Chinese App Store – Tensions and differences increase every day from the day before it
between the United States and China, since the Corona pandemic
and the President of the United States Trump blaming China for being the main cause of that pandemic.
And those differences may affect Apple’s operations in China,
which include millions of Apple customers and many of the company’s manufacturing operations,
as those operations are in real danger.
Where a new report in The Information indicated that China may indeed close loopholes that Apple exploited in previous years.
This has already started from the recent removal of thousands of apps from the Chinese app store.
Indeed, Apple pulled more than about 47,000 apps from the Chinese App Store around the time this month,
but it was an expected move, as Apple recently made a major change in policy,
and the reason for that was the elimination of a loophole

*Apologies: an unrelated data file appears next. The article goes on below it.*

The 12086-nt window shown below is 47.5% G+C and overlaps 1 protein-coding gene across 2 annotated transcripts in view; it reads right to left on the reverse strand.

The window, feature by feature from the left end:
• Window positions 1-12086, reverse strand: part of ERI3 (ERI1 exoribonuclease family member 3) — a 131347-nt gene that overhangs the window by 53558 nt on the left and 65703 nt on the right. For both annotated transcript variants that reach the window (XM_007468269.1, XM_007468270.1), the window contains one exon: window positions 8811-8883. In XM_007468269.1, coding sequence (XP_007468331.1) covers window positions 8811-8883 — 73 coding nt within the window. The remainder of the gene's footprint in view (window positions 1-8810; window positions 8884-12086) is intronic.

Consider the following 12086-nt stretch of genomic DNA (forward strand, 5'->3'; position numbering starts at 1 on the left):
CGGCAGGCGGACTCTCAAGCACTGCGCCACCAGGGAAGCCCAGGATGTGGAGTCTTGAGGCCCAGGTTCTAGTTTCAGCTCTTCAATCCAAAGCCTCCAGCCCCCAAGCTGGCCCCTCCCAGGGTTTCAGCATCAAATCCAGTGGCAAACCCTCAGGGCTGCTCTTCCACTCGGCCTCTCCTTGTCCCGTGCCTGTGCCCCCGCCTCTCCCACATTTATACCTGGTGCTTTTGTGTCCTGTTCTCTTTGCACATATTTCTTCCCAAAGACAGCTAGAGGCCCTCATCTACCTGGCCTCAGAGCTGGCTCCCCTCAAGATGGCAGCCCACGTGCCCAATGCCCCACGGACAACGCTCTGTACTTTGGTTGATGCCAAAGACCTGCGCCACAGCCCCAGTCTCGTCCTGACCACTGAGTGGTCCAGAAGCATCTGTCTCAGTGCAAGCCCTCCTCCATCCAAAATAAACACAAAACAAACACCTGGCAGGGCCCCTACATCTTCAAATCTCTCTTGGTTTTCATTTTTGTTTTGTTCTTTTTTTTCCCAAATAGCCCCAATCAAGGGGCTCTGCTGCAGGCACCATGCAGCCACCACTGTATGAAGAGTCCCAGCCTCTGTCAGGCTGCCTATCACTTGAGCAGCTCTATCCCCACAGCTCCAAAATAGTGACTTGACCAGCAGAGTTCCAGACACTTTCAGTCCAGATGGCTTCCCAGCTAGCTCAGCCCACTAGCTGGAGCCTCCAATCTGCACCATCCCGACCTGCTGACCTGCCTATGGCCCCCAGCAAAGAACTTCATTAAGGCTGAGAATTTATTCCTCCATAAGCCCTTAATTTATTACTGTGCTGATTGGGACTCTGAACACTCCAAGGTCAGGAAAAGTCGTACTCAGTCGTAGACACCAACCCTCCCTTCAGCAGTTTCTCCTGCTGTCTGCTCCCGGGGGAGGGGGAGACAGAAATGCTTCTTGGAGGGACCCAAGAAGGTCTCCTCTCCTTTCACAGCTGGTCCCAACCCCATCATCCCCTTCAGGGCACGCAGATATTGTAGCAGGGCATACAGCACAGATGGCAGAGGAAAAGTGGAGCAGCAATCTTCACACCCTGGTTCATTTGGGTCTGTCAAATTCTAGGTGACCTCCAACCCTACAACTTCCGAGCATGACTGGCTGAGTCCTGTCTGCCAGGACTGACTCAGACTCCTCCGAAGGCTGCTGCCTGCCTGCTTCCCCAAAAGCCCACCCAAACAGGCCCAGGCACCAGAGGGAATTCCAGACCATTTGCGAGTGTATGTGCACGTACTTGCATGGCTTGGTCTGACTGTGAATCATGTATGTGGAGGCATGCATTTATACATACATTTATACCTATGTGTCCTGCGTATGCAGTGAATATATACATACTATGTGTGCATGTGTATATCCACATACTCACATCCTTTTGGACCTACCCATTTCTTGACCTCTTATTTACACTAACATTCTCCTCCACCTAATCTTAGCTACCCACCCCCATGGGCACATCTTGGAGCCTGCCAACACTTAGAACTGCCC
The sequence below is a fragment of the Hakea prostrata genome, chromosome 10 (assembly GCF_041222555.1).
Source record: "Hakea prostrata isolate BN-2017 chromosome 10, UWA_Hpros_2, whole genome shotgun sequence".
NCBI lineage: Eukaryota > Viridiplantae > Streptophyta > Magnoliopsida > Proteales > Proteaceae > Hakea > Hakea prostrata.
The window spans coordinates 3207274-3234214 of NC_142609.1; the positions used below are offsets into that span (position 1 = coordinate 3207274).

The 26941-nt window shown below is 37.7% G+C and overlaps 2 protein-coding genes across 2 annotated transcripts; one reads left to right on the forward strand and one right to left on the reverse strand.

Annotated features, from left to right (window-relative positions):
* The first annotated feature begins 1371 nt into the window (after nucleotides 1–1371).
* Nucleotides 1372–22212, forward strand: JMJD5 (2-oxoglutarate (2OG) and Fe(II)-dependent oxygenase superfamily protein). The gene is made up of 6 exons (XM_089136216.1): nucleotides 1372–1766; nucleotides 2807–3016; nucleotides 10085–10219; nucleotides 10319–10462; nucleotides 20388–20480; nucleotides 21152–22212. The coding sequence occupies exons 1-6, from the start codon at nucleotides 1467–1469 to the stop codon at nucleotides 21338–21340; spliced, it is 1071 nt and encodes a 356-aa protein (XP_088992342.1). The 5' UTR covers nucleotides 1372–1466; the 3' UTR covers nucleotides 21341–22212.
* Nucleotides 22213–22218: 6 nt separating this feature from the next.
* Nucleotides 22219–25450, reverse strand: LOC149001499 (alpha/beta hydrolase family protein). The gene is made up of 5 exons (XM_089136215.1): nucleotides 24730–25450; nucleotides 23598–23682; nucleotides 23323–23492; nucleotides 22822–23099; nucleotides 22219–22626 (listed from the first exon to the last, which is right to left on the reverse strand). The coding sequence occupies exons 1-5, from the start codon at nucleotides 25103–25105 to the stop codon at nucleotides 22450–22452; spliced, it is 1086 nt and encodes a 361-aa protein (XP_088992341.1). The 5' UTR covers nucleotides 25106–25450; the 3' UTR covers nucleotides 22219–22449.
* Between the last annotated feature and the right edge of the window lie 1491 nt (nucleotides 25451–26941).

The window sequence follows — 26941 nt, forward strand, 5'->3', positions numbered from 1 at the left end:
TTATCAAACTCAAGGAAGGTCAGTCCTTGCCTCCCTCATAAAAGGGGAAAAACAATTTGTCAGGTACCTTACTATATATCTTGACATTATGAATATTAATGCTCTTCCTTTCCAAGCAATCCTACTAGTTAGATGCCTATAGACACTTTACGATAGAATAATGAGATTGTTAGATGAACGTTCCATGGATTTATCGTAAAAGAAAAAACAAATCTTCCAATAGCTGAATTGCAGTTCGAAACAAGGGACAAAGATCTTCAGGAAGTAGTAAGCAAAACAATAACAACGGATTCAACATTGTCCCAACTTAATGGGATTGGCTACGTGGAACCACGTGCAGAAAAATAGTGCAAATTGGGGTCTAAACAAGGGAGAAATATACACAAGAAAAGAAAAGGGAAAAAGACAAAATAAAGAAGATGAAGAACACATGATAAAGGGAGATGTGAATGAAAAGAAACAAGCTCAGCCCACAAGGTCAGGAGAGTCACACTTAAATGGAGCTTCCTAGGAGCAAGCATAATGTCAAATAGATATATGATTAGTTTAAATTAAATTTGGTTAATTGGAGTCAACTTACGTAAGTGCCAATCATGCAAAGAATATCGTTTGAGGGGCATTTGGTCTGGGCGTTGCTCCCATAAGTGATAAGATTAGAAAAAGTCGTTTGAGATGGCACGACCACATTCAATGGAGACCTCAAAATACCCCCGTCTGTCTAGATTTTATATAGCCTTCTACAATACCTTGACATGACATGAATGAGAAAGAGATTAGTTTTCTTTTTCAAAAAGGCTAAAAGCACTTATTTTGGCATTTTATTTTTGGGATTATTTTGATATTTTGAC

that previously allowed the sale of paid games and games with in-purchases. The application.
And it wasn’t the first time that Apple was so powerful to make major changes to its services in China as well.
And iBookstore in China, and that was April 2016, just six months after Apple launched those stores in the country.
But the entire Apple App Store operation in China also relies on a loophole of its own, the report claims.
Foreign app stores in China are usually required to be joint ventures with a Chinese partner who is a majority owner and operator, according to the report, but Apple runs the app store on its own.
It’s also clear that Apple’s sharing of iOS source code with China has faded to this day,
and that’s after it negotiated an exemption with the Chinese government so you don’t have to do so.
Recently, the Trump administration cracked down on Chinese technology companies due to tension and differences between the two countries,
which made it difficult to do business in the United States.
President Trump issued executive orders earlier this month that would ban TikTok and WeChat,
which are owned by Chinese tech giants Tencent and ByteDance, in the United States.
The Trump administration also tightened restrictions imposed on the Chinese phone maker Huawei, as we mentioned in previous news.